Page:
Not any feather could be used:  only the primary wing feathers of a large bird. All other feathers on the bird are too soft to make a good pen. Goose, turkey, and swan were highly prized, and those of a crow could be made to render very fine lines (hence the “crow quill”). Feathers were first stripped of their barbs and the natural grease coating scraped away. The feather was then hardened by heat treating in sand. A super sharp specialized quill knife formed the pen. Because of the curve of the feather, left-wing feathers are best for right-handed penmen and vice versa.  While most quill knives could be used to mend a pen, most people carried a smaller “pen knife” for the task.  Erasing mistakes was accomplished by scraping ink from vellum or parchment with an eraser similar to that found on the top two quill knives in the photo below.  One could also scrape ink from thick paper by scraping with the grain.  The thicker the paper, the better the chance of success.

 

The top two quill knives, dating from around 1830, are combination tools:  the long blade for cutting the shaft of the feather and fashioning the point; the smaller blade for erasing or cutting the slit.  The bottom knife is a reproduction.  [From the author’s collection.]


As Elizabeth watches Darcy writing to his sister at Netherfield, Miss Bingley offers to assist:  “‘I am afraid you do not like your pen.  Let me mend it for you.  I mend pens remarkably well.’” Darcy’s response—“‘Thank you—but I always mend my own’” (47)—was typical as writers generally did prefer to mend their own pens. Mending the pen should not be confused with cutting the pen. Mending the point was maintaining the point of a previously cut quill. It was easy to do, and writers used a small “pen knife” for fixing the tip. During the course of writing, a point will become dull and slightly misshaped if handled properly. A little fine tuning, and the point is as good as new. Eventually, the quill is so worn it has to be re-cut or simply thrown away.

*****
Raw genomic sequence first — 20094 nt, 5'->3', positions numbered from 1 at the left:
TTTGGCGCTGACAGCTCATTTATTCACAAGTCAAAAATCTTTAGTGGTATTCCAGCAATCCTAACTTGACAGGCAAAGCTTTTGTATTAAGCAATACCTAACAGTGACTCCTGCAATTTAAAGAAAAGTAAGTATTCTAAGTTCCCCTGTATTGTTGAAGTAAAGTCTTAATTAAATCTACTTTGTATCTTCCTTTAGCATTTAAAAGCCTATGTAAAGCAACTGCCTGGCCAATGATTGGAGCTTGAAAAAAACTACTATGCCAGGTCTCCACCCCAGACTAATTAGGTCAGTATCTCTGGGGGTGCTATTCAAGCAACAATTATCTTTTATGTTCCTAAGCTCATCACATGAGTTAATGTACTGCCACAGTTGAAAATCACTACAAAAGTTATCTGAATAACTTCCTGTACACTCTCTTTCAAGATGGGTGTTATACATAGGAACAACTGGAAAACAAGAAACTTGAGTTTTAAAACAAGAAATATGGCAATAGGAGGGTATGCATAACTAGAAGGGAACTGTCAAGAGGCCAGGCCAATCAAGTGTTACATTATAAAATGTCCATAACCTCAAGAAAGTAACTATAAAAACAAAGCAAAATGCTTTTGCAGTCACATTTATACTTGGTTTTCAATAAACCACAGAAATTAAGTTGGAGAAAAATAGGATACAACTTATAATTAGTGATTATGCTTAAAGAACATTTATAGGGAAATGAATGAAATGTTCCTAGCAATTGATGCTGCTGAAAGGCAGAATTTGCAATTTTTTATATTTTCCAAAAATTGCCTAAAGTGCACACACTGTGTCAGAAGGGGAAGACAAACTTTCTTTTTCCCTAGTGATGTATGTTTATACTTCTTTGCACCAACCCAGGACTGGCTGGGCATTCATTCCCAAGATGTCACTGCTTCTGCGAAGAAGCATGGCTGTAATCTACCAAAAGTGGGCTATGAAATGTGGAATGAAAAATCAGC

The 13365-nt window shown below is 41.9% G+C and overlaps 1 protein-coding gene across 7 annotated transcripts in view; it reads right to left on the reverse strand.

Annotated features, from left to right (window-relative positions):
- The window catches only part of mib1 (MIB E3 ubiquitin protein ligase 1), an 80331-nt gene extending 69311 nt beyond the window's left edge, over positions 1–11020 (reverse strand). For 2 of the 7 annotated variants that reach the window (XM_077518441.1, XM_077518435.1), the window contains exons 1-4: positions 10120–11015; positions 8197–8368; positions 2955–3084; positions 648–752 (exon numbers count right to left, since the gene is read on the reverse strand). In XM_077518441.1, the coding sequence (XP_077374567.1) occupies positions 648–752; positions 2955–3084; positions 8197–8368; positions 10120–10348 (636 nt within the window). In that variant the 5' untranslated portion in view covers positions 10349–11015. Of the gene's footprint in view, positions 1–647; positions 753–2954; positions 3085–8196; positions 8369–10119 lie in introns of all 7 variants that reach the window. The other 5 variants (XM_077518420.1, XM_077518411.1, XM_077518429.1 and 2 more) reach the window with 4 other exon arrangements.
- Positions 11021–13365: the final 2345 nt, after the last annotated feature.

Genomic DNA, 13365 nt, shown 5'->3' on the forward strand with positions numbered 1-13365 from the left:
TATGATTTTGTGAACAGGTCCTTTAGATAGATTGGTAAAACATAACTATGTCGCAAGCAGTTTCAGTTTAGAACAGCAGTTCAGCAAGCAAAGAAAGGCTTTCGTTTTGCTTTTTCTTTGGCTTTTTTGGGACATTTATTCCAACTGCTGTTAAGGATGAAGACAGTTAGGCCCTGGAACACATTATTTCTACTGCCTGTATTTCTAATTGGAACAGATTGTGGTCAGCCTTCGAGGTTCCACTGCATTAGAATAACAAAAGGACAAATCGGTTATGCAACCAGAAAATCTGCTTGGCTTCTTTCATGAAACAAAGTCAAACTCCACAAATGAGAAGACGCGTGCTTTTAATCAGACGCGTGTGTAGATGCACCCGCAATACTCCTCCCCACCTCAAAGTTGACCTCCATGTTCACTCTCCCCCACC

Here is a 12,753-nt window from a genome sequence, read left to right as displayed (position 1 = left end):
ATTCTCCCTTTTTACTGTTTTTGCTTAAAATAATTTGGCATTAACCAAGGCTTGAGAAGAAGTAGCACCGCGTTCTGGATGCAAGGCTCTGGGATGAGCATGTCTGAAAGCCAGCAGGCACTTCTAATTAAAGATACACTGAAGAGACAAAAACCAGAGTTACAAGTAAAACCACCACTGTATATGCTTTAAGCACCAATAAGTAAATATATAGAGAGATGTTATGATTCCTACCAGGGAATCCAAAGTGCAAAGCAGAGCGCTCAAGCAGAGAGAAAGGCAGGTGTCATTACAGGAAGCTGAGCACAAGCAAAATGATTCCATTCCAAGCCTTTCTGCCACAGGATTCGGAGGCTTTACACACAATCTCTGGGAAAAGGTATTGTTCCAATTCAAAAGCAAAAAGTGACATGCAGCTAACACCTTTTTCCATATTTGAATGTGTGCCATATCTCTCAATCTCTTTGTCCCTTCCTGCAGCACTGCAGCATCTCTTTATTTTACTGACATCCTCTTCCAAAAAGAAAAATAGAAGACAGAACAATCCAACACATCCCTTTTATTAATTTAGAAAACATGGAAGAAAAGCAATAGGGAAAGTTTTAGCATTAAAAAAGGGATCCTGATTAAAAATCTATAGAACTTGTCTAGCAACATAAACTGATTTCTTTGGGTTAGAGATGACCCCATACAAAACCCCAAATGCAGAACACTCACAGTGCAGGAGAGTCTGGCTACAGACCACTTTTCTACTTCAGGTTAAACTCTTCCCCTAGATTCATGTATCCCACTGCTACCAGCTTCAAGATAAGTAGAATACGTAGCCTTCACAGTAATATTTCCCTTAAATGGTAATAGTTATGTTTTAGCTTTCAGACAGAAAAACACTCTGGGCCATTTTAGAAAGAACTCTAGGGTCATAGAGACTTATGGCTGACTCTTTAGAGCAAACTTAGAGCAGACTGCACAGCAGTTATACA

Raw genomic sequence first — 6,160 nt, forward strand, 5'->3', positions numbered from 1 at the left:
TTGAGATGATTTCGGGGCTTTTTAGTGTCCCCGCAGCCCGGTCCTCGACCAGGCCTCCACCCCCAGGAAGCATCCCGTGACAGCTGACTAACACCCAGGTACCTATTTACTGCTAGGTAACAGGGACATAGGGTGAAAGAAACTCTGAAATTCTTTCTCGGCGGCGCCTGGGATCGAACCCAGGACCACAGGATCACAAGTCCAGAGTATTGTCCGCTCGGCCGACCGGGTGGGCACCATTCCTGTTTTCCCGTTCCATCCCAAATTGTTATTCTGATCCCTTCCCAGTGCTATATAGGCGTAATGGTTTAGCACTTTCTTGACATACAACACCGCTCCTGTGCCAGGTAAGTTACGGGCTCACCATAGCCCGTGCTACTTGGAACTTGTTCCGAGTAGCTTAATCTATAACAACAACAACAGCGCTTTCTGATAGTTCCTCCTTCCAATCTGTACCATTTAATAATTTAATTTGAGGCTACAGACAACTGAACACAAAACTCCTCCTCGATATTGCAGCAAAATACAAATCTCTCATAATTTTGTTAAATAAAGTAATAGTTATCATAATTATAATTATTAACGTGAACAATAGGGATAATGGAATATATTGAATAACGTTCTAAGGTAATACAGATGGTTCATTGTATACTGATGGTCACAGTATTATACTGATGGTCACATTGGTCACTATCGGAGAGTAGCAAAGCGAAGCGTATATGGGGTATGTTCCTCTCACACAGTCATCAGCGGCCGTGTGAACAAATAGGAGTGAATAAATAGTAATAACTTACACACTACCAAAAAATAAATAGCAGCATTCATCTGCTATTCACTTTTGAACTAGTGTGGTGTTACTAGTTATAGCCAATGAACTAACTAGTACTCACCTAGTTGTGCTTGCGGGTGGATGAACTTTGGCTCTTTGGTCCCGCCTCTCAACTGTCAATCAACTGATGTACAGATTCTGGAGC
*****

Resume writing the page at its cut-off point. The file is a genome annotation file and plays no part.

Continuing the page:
In writing his letter to Elizabeth, Darcy might have been expected to use three, maybe four quills—not necessarily because they would have been worn, but because they would have been so soaked in ink that they would have become soft and the point too pliant to render a good line. When writing with a quill, a soft cushion under the paper is essential. It prevents the point from wearing too quickly. Jane Austen’s famous “writing box,” a folding desk that could be placed atop a table, had a felt cushion on its surface to preserve her quill’s point. Colin Firth’s Darcy, however, lays his paper on the desk without a cushion beneath it. Since the desk of Mr. Firth’s Darcy had no such felt top, his quills would likely have worn more quickly.

 

A quill-cutting machine patented in 1809 by Joseph Bramah (1748-1814).  It measures only 3 inches long, 5 inches with the folding quill knife extended.  At right is a detail of the cutting dies.  [From the author’s collection.]


A modern scribe, used to pressing hard with a ballpoint or fountain pen, would find the quill a challenge requiring considerable practice. Writing with a quill demands an extremely light touch. The delicate point of the feather can’t take the pressure of a heavy hand.